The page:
A French armored car arrives to assist British forces near Méteren, to the south of Ypres, on April 16.
April 15 1918, Passchendaele–The German advance in Flanders had slowed as the British had been able to scrape up reinforcements from wherever they could find them. However, the slackening of the German pace was not obvious to the British commanders, who were still far too short on reserves for comfort. Furthermore, Foch seemed reluctant to commit any French troops to the battle, and they knew the Germans had enough reserves to attack again elsewhere at almost any time. The German advance south of Ypres placed the British position in the Ypres Salient in a precarious position–and in fact the Germans were planning a new attack in the north to try to cut it off. With great reluctance, Plumer ordered a withdrawal from Passchendaele Ridge–voluntarily giving up what had been won with a cost of over 250,000 casualties last fall.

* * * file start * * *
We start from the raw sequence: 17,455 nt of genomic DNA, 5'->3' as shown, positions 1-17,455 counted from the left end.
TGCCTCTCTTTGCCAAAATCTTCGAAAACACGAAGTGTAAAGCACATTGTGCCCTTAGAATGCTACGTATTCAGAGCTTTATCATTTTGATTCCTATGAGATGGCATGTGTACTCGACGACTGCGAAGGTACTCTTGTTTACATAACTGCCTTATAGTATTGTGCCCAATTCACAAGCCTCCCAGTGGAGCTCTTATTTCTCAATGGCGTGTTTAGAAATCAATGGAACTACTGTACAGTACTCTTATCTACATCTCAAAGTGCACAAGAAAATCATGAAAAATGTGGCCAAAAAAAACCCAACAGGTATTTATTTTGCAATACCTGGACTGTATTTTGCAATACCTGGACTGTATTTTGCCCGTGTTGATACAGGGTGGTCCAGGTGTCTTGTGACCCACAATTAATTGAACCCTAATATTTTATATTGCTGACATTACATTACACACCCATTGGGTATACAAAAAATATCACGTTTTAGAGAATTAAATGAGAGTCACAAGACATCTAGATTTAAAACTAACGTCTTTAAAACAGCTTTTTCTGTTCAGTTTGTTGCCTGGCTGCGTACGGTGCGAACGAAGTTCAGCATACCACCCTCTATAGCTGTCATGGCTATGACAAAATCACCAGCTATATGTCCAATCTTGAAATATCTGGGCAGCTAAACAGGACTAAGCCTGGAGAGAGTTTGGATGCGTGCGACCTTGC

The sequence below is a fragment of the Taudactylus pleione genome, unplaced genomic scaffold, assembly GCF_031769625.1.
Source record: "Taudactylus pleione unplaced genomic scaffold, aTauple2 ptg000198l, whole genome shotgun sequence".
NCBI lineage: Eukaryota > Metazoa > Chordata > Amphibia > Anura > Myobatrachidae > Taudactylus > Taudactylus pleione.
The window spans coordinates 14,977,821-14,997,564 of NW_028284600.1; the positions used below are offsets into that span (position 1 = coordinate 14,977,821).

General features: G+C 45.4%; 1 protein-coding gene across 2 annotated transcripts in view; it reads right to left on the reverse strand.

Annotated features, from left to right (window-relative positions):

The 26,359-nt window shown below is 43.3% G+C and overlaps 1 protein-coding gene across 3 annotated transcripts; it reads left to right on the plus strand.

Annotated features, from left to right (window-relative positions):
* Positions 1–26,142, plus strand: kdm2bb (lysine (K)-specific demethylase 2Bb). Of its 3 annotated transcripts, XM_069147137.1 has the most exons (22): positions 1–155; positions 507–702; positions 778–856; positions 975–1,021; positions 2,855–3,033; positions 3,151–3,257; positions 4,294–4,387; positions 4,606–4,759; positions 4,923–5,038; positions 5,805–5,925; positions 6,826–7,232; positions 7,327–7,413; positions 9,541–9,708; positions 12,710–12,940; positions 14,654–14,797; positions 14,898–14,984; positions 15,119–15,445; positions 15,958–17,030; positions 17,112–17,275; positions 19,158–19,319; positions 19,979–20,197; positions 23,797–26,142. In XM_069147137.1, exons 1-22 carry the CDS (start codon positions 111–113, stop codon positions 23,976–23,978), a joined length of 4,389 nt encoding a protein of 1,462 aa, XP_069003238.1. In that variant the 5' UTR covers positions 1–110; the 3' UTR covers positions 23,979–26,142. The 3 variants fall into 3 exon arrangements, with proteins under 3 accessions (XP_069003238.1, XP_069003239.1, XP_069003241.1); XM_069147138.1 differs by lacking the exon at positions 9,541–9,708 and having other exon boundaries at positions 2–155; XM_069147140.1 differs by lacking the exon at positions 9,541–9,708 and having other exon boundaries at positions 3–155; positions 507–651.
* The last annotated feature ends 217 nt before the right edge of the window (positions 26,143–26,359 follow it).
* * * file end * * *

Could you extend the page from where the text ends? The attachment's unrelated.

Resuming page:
On April 15, most of the British forces on Passchendaele Ridge fell back to lines much closer to Ypres, while a much smaller force manning outposts along the original front line attempted to make it seem like nothing had changed. Those men withdrew as well that night, without the Germans noticing. The British were able to substantially shorten their lines and free up divisions to reinforce other areas of the front; they were soon aided by the Belgians, who agreed to extend their line, and the French, who finally committed troops to the battle after Foch saw how desperate Plumer’s situation was. The Germans would still make some gains to the south of Ypres over the next few days but they were quickly nearing the end of their rope; on the same day the British were evacuating Passchendaele, Crown Prince Rupprecht reported that “we are all utterly exhausted and burned out….Everywhere I heard complains of the accommodation of man and horse in the totally ravaged country and the heavy losses from bombs, particularly in horses which could not be hidden from sight.”
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Sources include: Nick Lloyd, Passchendaele; Robert B. Asprey, The German High Command at War; David Stevenson, With Our Backs to the Wall.